procedure they followed are not reported.

Their reliability check was a careful and detailed six-step procedure in which

two independent raters:

. sorted constructs written onto cards into categories

. privately inspected and adjusted their category definitions

. negotiated over the meanings

. privately adjusted their category definitions again

. renegotiated

. finally agreed the definitive category set.

These categories were ‘approximately the same’ as a result, although no

computation of a reliability index or coefficient was reported.

In Conclusion

If we stand back from the details of this generic bootstrapping technique for a

moment, one characteristic, in particular, is worth noting. The generic

technique as I’ve described it, and as applied in their own way by Watson

et al. (1995), emphasises the meanings present in the constructs, but discards

information about the ways in which interviewees use those constructs. There

were no ratings available in Watson’s study since the constructs were obtained

from written character sketches rather than from grids.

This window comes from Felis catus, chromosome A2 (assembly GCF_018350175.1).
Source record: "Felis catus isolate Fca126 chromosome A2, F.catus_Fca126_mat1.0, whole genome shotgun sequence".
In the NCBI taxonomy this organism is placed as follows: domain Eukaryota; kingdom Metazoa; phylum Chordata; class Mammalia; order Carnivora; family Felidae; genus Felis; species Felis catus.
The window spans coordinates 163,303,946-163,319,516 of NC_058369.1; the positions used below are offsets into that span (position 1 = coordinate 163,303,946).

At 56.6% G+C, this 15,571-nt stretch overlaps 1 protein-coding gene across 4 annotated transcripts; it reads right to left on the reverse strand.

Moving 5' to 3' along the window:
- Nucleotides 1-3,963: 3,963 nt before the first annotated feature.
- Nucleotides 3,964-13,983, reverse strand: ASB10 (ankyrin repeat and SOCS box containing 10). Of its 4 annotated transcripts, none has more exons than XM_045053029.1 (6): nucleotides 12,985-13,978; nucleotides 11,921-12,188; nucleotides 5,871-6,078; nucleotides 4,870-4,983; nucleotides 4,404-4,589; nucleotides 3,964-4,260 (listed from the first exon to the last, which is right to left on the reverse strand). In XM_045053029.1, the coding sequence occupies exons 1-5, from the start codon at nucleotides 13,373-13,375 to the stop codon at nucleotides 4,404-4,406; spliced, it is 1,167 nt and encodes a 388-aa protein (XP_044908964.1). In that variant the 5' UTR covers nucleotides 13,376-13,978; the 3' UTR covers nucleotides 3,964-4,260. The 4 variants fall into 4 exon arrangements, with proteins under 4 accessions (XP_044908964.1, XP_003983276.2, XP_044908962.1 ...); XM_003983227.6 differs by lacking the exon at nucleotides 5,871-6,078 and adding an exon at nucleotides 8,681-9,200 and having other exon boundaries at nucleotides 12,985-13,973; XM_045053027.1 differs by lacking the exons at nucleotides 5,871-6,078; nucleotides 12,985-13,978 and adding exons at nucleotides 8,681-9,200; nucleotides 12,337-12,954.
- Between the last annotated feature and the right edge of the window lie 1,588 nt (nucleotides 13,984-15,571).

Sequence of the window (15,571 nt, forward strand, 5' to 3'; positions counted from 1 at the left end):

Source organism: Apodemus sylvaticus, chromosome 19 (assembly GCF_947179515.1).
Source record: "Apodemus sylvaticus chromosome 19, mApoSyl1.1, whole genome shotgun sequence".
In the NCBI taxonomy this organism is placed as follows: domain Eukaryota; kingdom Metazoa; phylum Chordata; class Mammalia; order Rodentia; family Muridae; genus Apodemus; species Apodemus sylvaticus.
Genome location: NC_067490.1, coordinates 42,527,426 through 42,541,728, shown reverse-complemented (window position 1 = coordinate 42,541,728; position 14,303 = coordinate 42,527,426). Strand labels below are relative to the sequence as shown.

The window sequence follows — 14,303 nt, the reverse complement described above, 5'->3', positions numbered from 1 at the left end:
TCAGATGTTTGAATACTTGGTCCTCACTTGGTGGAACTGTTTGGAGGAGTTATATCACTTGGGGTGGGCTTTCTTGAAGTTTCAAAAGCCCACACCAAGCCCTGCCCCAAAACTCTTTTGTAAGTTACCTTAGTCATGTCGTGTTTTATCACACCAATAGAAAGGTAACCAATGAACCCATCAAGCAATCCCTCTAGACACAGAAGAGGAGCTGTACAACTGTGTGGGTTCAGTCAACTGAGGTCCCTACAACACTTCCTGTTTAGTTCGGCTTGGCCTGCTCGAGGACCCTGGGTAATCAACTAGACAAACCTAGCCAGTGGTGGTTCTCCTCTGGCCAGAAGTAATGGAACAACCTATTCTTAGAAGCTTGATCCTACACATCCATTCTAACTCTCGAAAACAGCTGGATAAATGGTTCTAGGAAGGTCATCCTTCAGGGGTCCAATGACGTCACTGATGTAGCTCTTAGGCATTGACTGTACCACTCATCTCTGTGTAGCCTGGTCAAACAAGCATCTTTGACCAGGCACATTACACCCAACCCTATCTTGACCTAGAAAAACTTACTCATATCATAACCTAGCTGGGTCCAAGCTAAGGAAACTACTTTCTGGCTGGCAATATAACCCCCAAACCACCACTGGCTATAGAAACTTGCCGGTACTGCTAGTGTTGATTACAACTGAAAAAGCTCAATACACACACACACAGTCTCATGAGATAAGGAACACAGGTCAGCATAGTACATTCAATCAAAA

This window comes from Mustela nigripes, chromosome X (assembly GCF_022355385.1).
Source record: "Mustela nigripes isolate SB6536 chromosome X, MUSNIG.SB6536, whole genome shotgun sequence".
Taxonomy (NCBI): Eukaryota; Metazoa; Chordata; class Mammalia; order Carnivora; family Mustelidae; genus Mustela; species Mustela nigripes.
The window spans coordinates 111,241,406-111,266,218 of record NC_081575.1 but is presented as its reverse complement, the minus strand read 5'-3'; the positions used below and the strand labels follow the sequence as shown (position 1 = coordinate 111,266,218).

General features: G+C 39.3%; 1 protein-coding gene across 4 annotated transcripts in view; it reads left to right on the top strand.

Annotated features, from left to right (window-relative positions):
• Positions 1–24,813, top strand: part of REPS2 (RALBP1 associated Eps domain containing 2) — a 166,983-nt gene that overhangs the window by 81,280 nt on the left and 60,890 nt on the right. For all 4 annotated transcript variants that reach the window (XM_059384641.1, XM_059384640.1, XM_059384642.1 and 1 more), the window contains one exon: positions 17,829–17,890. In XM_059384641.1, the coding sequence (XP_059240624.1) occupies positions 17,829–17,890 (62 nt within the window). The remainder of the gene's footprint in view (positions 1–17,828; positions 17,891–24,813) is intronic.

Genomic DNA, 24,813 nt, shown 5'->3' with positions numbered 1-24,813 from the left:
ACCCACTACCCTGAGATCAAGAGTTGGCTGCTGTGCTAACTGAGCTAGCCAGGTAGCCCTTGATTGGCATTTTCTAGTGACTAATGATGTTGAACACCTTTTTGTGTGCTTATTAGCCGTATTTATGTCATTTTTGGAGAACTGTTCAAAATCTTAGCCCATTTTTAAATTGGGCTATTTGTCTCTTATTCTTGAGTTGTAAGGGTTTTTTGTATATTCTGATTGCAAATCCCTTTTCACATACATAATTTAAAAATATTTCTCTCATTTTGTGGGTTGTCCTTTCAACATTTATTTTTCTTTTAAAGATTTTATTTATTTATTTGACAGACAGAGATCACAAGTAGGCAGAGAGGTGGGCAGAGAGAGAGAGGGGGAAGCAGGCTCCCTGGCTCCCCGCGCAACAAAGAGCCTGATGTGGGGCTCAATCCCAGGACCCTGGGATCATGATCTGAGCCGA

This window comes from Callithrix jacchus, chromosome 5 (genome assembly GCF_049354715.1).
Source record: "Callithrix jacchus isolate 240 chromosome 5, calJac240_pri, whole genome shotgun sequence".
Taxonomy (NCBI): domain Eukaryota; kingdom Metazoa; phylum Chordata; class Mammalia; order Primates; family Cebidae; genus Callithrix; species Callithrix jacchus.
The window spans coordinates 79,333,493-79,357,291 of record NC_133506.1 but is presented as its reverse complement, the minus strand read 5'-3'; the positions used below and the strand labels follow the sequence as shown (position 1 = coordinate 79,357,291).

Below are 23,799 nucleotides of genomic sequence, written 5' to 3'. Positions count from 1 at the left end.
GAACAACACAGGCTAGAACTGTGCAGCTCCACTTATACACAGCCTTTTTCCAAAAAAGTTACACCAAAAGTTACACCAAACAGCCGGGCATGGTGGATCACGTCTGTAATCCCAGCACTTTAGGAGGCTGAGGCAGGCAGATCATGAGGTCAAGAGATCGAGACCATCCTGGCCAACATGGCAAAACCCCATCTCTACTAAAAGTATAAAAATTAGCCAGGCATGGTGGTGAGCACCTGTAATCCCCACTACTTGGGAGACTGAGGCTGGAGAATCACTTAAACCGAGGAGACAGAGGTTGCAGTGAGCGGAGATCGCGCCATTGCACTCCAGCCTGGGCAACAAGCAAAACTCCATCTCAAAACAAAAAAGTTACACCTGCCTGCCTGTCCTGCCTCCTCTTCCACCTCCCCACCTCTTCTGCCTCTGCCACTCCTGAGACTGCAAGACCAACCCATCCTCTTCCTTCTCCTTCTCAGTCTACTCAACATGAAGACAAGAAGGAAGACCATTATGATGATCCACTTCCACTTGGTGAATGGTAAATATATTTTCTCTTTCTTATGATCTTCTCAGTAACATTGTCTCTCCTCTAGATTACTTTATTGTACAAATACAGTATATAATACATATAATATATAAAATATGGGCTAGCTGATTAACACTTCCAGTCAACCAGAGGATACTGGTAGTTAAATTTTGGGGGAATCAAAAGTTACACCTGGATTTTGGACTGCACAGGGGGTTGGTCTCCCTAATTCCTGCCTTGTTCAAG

But where ratings are available, as in the procedure outlined in Section 7.2.1, it

seems a shame not to use them to capture more about the personal meanings

being aggregated in the analysis. What a pity to disregard the individual

provenance which leads one person to rate an element ‘1’ on a given construct,

and another person to rate the same element ‘5’ on a construct which the

content analysis has demonstrated means the same to both people!

But how can this be done? It’s rather a tall order, you might argue. Though

there’s an overlap in meaning for different interviewees, they don’t each use

the same set of constructs, so how can one make use of the ratings in a regular

and ordered way? Well, the content-analysis technique presented in Section

7.3 does just that. In the meanwhile, we need to consider a further generic

approach.

At this point, you may feel you’d like to get

away from my artificial examples, and case

examples like the one above, and essay a

content analysis of your own. Exercise 7.2

gives you the opportunity to do so.